Fine Alcon: you win. I'm opposed to these studies because I'm worried about the malevolent intentions of others and am uncomfortable about the potential that the findings are correct. I don't want to be dumber than white people because of my genes. I don't want people to think I'm an intellectually inferior product because my skin is a certain tone and have indigenous ancestry. I don't want any of this and a bunch of hacks, who often have malevolent intentions, love summarizing dubious research into this topic. Although the aims of these hacks are diverse, it has the ultimate effect of convincing policymakers on the right to oppose immigration, affirmative action and "anti-racist" policy goals. Do you understand why I instinctually hate these people? They cast doubt on me, my mother and my relatives in Mexico. Furthermore, they cast doubt on some of my friends. These studies justify the latent racism of many white people. I don't want that.

I try to be as impartial as possible but I'm not able to on this topic. Maybe you are and maybe that's fine but don't act like you're a big man because you can do that. A (admittedly senile) substitute  teacher once told me that "Mexican immigrants are uneducated and stupid". I've been frequently told that I'm "not like other Mexicans" because I'm "smart". I can't be "impartial" and use empirical evidence in a scholarly fashion about these studies. They're an attack on my very existence. I can't just sit back and let a bunch of bigots trample my dignity. I'll reply to their posts, argue with them in public and defend my existence. If it's a bit sophistic, I accept that but I'm wary of saying "I hate Study X because I'm a 'minority'" because that appears like a weak attack, like an "appeal to emotion" or like intellectual weak tea.
9  General Politics / U.S. General Discussion / Re: Texas: two gunmen shot dead after opening fire at Mohammed cartoon contest on: May 04, 2015, 03:59:21 pm
I guess if the Catholic Church had send a assassin after Andres Serrano, TheDeadFlagBlues and his ilk would attack Andres Serrano.

Nope. I don't think Andres Serrano is a bigot, I just think his art is terrible/tasteless.

Geert Wilders is a politician of ill-repute who has attempted to stir up hate and bigotry. Andres Serrano is an artist who makes terrible art. One of these things is not like the other.
10  General Politics / Economics / Re: Battle of the economists: Paul Krugman vs Peter Schiff on: May 04, 2015, 03:50:20 pm
I voted for the economist over the charlatan clown who peddles defective financial products.
11  General Politics / U.S. General Discussion / Re: Texas: two gunmen shot dead after opening fire at Mohammed cartoon contest on: May 04, 2015, 03:46:06 pm
Quote
Many Muslims do believe that cartoons of Mohammed are offensive, but the reasons for that belief are widely misunderstood.

The explanation you most commonly hear for protests against depictions of Mohammed is that Islam condemns those portrayals as "blasphemy." But the truth may be simpler and far more universal. Mohammed is a venerated figure among Muslims, who often perceive cartoons and other material critical of him such as the 2012 film Innocence of Muslims as an attack on their Muslim identity.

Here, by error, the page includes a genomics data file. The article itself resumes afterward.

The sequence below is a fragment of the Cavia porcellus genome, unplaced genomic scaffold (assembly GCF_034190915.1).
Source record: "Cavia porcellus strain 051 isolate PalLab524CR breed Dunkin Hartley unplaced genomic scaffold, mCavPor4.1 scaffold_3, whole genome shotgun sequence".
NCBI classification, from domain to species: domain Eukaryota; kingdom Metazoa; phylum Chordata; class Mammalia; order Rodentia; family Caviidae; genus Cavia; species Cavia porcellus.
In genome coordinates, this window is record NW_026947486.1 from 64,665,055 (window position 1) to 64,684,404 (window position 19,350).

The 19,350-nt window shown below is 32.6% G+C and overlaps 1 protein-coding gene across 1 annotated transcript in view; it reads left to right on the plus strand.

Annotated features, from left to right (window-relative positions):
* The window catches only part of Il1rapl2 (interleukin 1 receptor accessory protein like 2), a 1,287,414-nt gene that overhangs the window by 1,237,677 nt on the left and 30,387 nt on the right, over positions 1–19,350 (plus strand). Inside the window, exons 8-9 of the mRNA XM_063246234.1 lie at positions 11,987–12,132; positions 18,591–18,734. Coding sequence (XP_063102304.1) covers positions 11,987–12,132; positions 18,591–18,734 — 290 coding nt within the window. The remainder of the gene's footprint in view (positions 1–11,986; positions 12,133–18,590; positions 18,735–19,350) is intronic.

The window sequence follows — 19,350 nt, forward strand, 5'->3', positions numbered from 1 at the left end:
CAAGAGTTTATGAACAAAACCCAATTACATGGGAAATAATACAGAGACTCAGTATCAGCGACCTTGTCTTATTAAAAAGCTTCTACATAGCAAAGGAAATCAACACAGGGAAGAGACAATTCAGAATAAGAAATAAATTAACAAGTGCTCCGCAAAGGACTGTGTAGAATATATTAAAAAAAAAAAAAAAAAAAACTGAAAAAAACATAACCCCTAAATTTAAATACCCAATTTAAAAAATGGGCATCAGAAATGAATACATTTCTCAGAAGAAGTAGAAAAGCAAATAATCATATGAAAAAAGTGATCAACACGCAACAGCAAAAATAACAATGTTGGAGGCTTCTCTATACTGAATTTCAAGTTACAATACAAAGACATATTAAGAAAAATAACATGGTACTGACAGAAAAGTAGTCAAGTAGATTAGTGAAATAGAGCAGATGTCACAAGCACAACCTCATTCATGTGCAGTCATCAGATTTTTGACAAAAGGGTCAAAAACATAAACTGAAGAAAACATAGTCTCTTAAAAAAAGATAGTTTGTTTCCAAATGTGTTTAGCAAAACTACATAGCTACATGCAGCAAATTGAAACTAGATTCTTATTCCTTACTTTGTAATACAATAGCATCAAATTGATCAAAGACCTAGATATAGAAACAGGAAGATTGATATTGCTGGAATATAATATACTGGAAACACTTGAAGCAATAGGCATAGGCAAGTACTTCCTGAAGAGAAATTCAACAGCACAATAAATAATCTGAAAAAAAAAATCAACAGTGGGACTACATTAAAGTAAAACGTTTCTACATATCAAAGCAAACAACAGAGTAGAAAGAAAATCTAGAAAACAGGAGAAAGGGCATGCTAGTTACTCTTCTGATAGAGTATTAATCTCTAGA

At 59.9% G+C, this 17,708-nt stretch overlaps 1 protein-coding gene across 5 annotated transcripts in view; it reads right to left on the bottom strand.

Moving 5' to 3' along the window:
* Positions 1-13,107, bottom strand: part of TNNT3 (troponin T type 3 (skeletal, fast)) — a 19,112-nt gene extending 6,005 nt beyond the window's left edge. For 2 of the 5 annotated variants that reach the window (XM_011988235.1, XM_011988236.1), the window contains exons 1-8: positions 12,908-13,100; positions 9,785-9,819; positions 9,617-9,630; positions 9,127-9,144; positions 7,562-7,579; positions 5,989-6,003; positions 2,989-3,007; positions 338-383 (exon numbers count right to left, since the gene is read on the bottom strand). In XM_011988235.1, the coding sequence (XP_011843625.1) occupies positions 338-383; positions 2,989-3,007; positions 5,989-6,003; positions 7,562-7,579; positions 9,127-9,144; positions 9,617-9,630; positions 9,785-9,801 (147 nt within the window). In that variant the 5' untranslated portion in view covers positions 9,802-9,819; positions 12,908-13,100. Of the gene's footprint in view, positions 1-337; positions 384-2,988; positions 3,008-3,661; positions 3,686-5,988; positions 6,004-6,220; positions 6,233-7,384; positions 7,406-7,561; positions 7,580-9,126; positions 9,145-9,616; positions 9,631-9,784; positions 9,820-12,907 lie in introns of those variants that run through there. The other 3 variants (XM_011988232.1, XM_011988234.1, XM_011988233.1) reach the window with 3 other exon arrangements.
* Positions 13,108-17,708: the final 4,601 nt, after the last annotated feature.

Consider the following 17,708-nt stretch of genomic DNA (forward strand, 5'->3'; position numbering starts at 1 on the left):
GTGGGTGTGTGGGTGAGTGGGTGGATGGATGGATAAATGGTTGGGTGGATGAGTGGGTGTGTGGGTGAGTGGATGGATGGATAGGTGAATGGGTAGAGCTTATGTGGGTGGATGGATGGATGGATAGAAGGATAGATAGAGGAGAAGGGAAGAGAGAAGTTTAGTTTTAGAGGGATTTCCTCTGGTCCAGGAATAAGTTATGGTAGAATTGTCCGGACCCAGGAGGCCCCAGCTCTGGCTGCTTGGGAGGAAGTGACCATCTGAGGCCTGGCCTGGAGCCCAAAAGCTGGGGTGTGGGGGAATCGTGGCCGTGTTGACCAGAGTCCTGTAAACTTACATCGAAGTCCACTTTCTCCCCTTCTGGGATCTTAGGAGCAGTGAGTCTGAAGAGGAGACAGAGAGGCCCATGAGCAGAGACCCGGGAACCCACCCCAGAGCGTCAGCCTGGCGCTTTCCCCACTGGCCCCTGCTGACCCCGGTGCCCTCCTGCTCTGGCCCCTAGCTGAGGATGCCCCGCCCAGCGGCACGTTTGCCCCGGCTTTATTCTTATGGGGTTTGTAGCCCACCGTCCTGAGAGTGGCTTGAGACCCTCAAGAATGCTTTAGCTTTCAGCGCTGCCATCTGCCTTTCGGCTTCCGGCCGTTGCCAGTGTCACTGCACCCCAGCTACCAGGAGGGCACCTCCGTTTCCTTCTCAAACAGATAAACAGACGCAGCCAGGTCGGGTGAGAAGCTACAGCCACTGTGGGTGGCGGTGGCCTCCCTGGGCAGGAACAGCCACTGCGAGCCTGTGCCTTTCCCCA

Dalia Mogahed, the director of research at the Institute for Social Policy and Understanding, explained that Mohammed is a beloved figure to Muslims, and "it is a human impulse to want to protect what's sacred to you."

Mogahed compared the cartoons to the issue of flag-burning in the United States, noting that a majority of Americans favor a constitutional amendment to ban flag-burning for similar reasons: the flag is an important symbol of a national identity, and many Americans see flag-burning as an attack on that identity, or even on the country itself. That's not extremism or backwardness; it's about protecting something you cherish.

http://www.vox.com/2015/1/9/7517221/charlie-hebdo-blasphemy

To move this discussion away from what people think is offensive, why not investigate social scientific literature that has explored this topic?
12  General Politics / U.S. General Discussion / Re: Texas: two gunmen shot dead after opening fire at Mohammed cartoon contest on: May 04, 2015, 03:38:23 pm
What is this sophistry? No one is discussing "offensive" in the legal sense of the term but rather in the sense of the term as it is defined by society. In most contexts, "offensive" means something that is done specifically to "offend" the sensibilities of another individual or another group. My point is incredibly simple: this exhibit was designed to flagrantly offend the sensibilities of Islam.

It's legal in the United States to call Mexicans "beaners", to call African-Americans the n-word, to call Jews "kikes" etc. It's legal to buy Bibles for the sake of burning them in a large bonfire on public property, it's legal to call generalized groups nasty, nasty things. Although I'm reluctantly opposed to legal censorship, I still look down upon all of these acts. I would boycott any store owned by someone who did any of these things. I would call the proponents of these acts "racists" or "bigots" or "chauvinists".